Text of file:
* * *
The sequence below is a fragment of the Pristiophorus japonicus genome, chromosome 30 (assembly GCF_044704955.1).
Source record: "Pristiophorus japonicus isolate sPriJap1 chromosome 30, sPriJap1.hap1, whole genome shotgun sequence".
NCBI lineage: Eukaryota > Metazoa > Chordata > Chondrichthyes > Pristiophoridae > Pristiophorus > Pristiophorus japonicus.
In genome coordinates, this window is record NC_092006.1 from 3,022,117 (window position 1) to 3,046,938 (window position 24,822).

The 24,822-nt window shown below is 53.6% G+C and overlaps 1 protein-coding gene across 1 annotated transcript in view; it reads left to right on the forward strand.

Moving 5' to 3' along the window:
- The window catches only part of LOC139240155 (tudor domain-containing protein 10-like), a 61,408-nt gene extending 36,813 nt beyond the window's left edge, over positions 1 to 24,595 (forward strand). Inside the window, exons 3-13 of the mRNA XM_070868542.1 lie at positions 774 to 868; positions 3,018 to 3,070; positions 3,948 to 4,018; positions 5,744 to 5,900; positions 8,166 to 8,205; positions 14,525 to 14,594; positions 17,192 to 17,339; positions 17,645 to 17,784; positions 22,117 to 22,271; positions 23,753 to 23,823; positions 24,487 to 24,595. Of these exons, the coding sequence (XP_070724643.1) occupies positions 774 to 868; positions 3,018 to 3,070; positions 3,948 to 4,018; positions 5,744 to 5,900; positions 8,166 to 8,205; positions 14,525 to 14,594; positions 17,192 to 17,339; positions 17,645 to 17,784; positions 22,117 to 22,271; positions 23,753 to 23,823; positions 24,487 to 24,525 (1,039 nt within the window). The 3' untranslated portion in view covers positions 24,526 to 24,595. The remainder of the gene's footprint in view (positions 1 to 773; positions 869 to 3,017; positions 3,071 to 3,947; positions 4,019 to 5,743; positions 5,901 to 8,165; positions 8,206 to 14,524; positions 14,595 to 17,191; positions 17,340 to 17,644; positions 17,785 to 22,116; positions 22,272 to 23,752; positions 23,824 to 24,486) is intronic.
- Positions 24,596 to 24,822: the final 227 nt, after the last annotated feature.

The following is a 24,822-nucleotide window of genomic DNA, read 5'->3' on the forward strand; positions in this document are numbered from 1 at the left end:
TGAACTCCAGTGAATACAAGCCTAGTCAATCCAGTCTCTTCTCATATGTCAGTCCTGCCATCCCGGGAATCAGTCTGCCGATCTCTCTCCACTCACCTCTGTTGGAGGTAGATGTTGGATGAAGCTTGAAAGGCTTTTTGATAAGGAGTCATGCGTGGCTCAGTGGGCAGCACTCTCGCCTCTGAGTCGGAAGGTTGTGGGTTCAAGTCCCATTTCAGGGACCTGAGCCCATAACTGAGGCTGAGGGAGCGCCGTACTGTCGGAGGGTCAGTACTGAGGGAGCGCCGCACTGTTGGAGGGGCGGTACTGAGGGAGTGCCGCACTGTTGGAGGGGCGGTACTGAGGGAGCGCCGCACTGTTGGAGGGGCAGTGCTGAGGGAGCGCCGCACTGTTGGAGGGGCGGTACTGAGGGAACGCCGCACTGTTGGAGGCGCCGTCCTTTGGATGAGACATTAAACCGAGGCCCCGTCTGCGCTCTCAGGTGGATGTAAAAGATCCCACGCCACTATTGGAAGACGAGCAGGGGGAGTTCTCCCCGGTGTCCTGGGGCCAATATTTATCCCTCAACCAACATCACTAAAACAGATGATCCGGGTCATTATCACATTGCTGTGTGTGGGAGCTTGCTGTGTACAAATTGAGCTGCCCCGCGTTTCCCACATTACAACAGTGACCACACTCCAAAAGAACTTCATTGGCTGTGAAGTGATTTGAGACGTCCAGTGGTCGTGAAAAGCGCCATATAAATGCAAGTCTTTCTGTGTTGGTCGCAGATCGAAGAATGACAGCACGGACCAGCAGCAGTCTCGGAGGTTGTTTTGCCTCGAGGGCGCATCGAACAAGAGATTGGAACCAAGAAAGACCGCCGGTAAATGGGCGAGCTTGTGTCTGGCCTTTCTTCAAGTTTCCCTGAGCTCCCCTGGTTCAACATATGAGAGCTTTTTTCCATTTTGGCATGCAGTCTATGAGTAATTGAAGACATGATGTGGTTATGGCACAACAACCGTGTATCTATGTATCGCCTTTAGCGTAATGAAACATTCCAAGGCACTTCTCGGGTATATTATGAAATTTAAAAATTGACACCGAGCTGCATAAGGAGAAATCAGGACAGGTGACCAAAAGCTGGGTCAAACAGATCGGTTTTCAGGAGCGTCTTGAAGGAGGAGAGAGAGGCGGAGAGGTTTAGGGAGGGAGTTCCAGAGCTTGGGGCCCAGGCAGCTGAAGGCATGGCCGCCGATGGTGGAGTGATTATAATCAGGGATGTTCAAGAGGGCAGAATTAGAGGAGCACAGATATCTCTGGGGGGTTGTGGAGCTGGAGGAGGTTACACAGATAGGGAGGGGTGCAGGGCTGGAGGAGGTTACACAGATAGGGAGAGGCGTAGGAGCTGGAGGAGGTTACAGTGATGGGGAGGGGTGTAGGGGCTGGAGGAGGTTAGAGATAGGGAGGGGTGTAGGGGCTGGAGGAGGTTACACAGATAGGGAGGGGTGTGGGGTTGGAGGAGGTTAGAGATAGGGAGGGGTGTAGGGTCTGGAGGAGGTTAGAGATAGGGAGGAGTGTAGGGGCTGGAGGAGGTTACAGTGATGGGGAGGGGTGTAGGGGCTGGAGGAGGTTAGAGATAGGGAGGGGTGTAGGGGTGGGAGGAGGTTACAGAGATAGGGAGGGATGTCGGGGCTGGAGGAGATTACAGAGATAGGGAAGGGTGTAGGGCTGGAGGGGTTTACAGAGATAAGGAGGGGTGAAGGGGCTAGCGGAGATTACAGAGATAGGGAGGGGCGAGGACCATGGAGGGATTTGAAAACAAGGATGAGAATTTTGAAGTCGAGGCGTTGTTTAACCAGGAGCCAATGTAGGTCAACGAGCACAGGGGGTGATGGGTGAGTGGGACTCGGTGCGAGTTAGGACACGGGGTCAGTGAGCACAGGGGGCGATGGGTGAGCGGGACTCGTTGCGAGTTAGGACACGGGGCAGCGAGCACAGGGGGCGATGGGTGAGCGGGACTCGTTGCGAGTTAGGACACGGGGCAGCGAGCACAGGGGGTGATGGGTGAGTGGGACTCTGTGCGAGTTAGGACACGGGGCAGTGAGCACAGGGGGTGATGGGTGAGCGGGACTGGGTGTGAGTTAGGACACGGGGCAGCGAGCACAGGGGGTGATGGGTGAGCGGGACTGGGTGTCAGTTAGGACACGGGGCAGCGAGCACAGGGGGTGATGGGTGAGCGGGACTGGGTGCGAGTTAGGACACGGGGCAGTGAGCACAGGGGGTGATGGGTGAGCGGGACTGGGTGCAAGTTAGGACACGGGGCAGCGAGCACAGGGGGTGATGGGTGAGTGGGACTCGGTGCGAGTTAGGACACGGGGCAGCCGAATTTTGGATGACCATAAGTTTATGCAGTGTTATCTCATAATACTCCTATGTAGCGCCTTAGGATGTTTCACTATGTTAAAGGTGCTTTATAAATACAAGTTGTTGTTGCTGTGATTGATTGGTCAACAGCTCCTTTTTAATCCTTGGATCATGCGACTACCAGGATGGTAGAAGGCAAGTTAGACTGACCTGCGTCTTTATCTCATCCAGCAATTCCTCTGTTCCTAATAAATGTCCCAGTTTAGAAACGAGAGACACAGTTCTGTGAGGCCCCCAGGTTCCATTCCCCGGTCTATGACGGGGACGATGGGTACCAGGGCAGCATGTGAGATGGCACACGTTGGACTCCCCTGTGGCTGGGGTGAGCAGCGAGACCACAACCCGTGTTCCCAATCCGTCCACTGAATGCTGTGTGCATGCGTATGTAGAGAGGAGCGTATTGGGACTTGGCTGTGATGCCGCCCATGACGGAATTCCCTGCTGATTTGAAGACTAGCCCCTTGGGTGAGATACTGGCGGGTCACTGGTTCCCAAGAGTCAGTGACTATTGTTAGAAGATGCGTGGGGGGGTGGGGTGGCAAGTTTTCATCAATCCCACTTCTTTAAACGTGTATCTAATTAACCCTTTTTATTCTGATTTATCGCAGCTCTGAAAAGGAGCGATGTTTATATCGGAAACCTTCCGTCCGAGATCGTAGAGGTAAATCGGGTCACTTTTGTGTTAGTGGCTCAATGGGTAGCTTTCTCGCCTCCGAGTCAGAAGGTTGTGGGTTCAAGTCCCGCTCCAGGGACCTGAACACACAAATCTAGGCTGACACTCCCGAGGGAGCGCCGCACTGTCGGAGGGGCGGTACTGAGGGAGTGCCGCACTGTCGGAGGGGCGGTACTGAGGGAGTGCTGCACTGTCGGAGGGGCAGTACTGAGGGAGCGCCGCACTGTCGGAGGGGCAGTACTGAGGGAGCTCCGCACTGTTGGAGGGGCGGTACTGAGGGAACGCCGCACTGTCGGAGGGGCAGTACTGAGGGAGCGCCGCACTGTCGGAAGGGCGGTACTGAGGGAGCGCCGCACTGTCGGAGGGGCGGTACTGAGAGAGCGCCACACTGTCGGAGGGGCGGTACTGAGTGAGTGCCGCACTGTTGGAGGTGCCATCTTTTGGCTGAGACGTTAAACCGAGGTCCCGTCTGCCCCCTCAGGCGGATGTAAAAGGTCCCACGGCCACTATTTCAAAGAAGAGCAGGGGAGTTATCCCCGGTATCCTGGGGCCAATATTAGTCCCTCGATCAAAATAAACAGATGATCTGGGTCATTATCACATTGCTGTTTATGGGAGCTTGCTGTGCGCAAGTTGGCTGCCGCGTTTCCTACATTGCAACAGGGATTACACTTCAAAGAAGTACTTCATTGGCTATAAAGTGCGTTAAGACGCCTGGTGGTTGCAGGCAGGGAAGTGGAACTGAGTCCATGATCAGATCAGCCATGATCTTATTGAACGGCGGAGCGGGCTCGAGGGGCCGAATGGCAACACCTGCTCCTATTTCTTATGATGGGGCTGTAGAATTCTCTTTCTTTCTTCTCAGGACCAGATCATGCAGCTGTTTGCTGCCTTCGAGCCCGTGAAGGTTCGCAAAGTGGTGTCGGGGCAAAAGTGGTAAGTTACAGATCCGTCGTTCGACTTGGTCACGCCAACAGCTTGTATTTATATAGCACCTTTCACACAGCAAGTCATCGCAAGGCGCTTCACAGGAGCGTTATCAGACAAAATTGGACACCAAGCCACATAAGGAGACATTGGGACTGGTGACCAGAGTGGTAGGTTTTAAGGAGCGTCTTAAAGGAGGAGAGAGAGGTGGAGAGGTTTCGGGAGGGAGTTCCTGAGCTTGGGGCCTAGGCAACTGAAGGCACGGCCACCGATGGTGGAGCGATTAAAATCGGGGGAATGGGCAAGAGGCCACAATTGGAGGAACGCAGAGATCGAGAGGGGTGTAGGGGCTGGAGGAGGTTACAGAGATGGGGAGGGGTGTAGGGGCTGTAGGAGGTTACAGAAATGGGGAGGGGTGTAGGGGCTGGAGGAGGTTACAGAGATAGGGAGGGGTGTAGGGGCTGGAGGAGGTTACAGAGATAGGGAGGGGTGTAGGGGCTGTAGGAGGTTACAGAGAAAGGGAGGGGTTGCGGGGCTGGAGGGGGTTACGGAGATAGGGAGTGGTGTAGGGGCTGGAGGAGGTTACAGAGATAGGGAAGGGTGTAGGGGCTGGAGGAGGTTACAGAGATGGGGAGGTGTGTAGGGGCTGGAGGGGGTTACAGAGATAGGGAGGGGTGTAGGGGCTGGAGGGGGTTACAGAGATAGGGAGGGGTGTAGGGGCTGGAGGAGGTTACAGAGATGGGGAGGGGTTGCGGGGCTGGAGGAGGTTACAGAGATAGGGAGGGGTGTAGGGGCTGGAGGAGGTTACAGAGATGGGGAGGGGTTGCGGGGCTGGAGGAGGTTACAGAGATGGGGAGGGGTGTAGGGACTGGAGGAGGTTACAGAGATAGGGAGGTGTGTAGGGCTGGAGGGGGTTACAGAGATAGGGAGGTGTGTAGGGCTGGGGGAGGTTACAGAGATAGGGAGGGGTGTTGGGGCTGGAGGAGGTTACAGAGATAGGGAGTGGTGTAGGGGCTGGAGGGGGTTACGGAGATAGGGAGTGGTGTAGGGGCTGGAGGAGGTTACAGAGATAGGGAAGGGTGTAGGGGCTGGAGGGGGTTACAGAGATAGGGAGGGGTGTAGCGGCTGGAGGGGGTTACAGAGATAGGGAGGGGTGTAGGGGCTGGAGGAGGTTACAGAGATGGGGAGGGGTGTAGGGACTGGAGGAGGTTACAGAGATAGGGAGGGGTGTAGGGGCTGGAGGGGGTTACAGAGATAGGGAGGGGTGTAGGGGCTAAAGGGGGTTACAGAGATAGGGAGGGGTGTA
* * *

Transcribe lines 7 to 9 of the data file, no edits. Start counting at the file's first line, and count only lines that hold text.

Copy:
- The window catches only part of LOC139240155 (tudor domain-containing protein 10-like), a 61,408-nt gene extending 36,813 nt beyond the window's left edge, over positions 1 to 24,595 (forward strand). Inside the window, exons 3-13 of the mRNA XM_070868542.1 lie at positions 774 to 868; positions 3,018 to 3,070; positions 3,948 to 4,018; positions 5,744 to 5,900; positions 8,166 to 8,205; positions 14,525 to 14,594; positions 17,192 to 17,339; positions 17,645 to 17,784; positions 22,117 to 22,271; positions 23,753 to 23,823; positions 24,487 to 24,595. Of these exons, the coding sequence (XP_070724643.1) occupies positions 774 to 868; positions 3,018 to 3,070; positions 3,948 to 4,018; positions 5,744 to 5,900; positions 8,166 to 8,205; positions 14,525 to 14,594; positions 17,192 to 17,339; positions 17,645 to 17,784; positions 22,117 to 22,271; positions 23,753 to 23,823; positions 24,487 to 24,525 (1,039 nt within the window). The 3' untranslated portion in view covers positions 24,526 to 24,595. The remainder of the gene's footprint in view (positions 1 to 773; positions 869 to 3,017; positions 3,071 to 3,947; positions 4,019 to 5,743; positions 5,901 to 8,165; positions 8,206 to 14,524; positions 14,595 to 17,191; positions 17,340 to 17,644; positions 17,785 to 22,116; positions 22,272 to 23,752; positions 23,824 to 24,486) is intronic.
- Positions 24,596 to 24,822: the final 227 nt, after the last annotated feature.

The following is a 24,822-nucleotide window of genomic DNA, read 5'->3' on the forward strand; positions in this document are numbered from 1 at the left end: